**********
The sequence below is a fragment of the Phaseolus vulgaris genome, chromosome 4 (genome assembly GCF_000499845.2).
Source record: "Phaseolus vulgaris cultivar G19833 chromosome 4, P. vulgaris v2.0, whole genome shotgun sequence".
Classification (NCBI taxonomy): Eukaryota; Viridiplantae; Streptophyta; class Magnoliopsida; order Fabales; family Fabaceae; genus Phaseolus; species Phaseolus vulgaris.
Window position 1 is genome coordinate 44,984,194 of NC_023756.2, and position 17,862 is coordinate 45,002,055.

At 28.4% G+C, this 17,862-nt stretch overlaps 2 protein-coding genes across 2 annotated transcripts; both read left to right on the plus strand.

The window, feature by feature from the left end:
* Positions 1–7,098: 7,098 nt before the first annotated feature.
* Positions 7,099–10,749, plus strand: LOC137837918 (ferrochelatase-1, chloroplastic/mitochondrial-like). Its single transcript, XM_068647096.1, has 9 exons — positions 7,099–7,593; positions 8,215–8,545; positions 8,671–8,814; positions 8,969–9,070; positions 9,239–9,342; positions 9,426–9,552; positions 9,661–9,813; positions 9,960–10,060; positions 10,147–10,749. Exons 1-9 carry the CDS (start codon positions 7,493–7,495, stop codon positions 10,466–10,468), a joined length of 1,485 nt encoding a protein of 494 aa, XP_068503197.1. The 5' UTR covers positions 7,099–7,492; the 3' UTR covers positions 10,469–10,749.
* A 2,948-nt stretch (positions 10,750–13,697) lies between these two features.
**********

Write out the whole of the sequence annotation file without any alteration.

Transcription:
The sequence below is a fragment of the Phaseolus vulgaris genome, chromosome 4 (genome assembly GCF_000499845.2).
Source record: "Phaseolus vulgaris cultivar G19833 chromosome 4, P. vulgaris v2.0, whole genome shotgun sequence".
Classification (NCBI taxonomy): Eukaryota; Viridiplantae; Streptophyta; class Magnoliopsida; order Fabales; family Fabaceae; genus Phaseolus; species Phaseolus vulgaris.
Window position 1 is genome coordinate 44,984,194 of NC_023756.2, and position 17,862 is coordinate 45,002,055.

At 28.4% G+C, this 17,862-nt stretch overlaps 2 protein-coding genes across 2 annotated transcripts; both read left to right on the plus strand.

The window, feature by feature from the left end:
* Positions 1–7,098: 7,098 nt before the first annotated feature.
* Positions 7,099–10,749, plus strand: LOC137837918 (ferrochelatase-1, chloroplastic/mitochondrial-like). Its single transcript, XM_068647096.1, has 9 exons — positions 7,099–7,593; positions 8,215–8,545; positions 8,671–8,814; positions 8,969–9,070; positions 9,239–9,342; positions 9,426–9,552; positions 9,661–9,813; positions 9,960–10,060; positions 10,147–10,749. Exons 1-9 carry the CDS (start codon positions 7,493–7,495, stop codon positions 10,466–10,468), a joined length of 1,485 nt encoding a protein of 494 aa, XP_068503197.1. The 5' UTR covers positions 7,099–7,492; the 3' UTR covers positions 10,469–10,749.
* A 2,948-nt stretch (positions 10,750–13,697) lies between these two features.